This EP is the first body of work you’ve released under your own name. What’s been the most rewarding aspect of taking this next step in your journey as an artist?
Cecilia: The biggest reward has just been to finally put this project out into the world and have people hear it. It was really hard for me to take the steps to get here. After spending a couple years creating it, I found that I was too anxious to even put it out, so I shelved it for a while. The timing never felt right. I would get close to starting the process and get so overwhelmed with the thought of it. For me, it’s been a huge accomplishment to finally have faced the vulnerability of finally sharing my art.
The songs on Different Ground date back as far as six or seven years. Did you ever think they would end up on some sort of an album in the future?
Cecilia: I kinda figured so! I didn’t write any of them with that intention, however. They just started to accumulate and I would make bedroom demos and post them on Soundcloud, friends would listen and share them, and that was exciting enough for me. But once I started to take this a little more seriously, I realized that these songs deserved to be taken to another level, thus the recording process began.
What kind of emotions do you associate with their creation?
Cecilia: In writing, it was purely the emotions that I was feeling at the time: curiosity, sadness, reflection. There’s a lot of excitement and eagerness that I had with recording them, though. The sad emotions had already been felt, haha. It was all very new for me and I had no expectations, more just a hopeful feeling that these songs were finally coming to life.
Sitting on songs for such a long period of time can change how they are perceived by those who create them. Did you find that your feelings about the material on Different Ground evolved over the last few years? What helped you stay the course and finish the EP?
Cecilia: Oh, the feelings absolutely evolved. The songs drifted through different meanings over time. As I got older, I was able to identify the feelings I was writing about much more clearly and it brought out a plethora of themes and concepts that I hadn’t previously considered a part of them. Despite my anxiety towards releasing them, recording them was very therapeutic for me, so I had no problem finishing them in that sense. But I knew that since I had invested so much of my own and others’ time into these songs that I kind of owed it to us all to put them out eventually. Even if that took a couple years to do.
There is a significant difference between being 16 and 22. Does songwriting still serve the same purpose to you now as it did then?
Cecilia: Songwriting has always served a similar purpose for me, which is being an outlet for dealing with my feelings. I think my attitude around songwriting has gotten a bit more serious, though. When I was younger, I would write without really expecting to do anything with the songs. There was a lot less pressure that I’d put on myself. Nowadays, it’s kind of something that is in my head when I pick up a guitar to write. Questions like, “Would people even be able to relate to this?” or “What production elements could I add to make this more interesting?” are floating around me. Those are all valid questions, but that was never my focus when I was younger. On the contrary, songwriting has actually been flowing for me more than ever before and I think that I’ve really grown into this title of being a “songwriter.”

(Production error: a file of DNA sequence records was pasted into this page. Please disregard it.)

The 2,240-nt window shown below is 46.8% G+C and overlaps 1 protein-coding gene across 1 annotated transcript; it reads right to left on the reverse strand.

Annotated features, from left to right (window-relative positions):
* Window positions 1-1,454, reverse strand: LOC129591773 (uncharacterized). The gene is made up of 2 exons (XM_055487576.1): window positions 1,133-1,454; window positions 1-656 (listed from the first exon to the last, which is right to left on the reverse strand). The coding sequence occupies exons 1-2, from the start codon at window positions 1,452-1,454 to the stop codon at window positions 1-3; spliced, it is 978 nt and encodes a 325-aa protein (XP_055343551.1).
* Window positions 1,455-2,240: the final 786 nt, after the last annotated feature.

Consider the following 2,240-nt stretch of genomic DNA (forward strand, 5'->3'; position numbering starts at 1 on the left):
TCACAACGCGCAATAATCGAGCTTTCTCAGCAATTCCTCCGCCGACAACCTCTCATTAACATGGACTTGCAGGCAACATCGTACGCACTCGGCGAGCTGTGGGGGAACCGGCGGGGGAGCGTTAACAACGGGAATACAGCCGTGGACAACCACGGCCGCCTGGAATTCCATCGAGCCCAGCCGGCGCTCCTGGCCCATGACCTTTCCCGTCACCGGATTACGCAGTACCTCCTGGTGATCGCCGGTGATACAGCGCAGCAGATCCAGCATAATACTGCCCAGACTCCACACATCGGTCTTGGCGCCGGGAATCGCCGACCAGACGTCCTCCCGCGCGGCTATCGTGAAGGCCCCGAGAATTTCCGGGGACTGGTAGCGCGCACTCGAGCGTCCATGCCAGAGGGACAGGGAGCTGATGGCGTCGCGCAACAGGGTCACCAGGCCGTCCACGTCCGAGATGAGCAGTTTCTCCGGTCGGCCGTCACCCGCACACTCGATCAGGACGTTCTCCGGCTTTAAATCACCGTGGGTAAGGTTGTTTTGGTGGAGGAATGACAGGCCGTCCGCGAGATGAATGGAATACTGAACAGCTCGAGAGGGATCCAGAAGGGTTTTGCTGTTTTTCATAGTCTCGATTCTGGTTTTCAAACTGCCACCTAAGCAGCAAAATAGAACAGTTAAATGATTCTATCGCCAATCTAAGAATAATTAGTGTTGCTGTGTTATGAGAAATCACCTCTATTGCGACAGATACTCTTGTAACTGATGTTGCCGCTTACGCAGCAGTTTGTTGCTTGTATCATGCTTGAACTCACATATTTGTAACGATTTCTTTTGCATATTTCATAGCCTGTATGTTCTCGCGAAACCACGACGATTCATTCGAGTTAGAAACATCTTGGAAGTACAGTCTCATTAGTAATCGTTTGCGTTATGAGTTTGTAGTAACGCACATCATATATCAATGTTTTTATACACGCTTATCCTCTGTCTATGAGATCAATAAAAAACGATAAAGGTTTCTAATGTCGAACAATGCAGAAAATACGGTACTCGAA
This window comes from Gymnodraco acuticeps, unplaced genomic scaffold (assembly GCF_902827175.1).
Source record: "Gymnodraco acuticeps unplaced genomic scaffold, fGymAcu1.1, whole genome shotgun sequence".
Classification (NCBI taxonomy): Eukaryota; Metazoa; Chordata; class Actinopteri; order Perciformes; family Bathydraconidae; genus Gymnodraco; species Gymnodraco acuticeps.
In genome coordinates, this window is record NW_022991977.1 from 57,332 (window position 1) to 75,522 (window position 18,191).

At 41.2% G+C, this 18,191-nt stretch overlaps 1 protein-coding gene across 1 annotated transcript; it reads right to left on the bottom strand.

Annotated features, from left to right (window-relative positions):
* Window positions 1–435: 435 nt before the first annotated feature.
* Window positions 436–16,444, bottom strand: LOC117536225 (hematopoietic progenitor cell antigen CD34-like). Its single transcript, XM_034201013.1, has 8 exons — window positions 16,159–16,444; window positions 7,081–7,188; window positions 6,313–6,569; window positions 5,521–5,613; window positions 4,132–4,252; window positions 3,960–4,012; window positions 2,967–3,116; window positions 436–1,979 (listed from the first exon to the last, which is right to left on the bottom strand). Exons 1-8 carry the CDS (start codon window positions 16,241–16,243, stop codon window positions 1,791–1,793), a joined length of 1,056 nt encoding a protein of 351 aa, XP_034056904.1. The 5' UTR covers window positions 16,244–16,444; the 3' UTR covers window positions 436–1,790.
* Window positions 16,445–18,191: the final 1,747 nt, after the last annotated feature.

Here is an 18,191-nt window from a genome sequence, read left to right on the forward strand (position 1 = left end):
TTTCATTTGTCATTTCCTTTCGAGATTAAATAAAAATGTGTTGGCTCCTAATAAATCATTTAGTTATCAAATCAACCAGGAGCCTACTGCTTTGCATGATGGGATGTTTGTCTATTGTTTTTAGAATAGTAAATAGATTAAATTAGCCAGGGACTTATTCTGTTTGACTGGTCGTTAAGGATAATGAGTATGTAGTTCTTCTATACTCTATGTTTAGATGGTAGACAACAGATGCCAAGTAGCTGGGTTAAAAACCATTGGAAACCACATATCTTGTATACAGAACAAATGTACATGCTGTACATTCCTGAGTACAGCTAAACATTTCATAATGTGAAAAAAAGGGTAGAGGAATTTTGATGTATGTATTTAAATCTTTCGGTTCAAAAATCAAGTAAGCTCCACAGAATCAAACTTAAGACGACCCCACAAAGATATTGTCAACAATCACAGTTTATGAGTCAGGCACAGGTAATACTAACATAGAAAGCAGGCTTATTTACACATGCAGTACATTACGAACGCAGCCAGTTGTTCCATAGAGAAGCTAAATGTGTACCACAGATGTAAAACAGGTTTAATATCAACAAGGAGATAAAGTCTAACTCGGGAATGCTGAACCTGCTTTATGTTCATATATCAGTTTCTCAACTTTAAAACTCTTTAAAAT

Your repertoire also includes photography, illustration, and other forms of visual art. How closely do those mediums correlate with your identity as a musician? Is there an obvious connection or are they all separate components of your creative intuition?
Cecilia: Before this year they were all relatively separate, but they definitely coincided. For example, I have always designed my own websites, show posters, and merchandise. When I started to dive into the visual universe that I wanted to accompany my music, I tried to expand more on my identity as a musician. Music videos were a really fun way for me to experiment with that, since I hadn’t really worked in that medium before. Collaborating on ideas for “Pretty In Your Eyes” with my friend and director, Claire Rossi, got me so hyped up about forming a visual identity. I also had a lot of fun creating covers for each single, as well as the EP artwork. I really wanted to create different moods for each single and did separate shoots for them with the help of my friends. Since art and visuals have been ingrained in me for my whole life, it was inevitable that they would all merge. I really want to emphasize to any musicians out there that being able to do all on your own art is so incredibly useful as an independent artist. I recommend that musicians really take the time to learn how to screenprint, design artwork, and get acquainted with photography because it will be so rewarding as you go.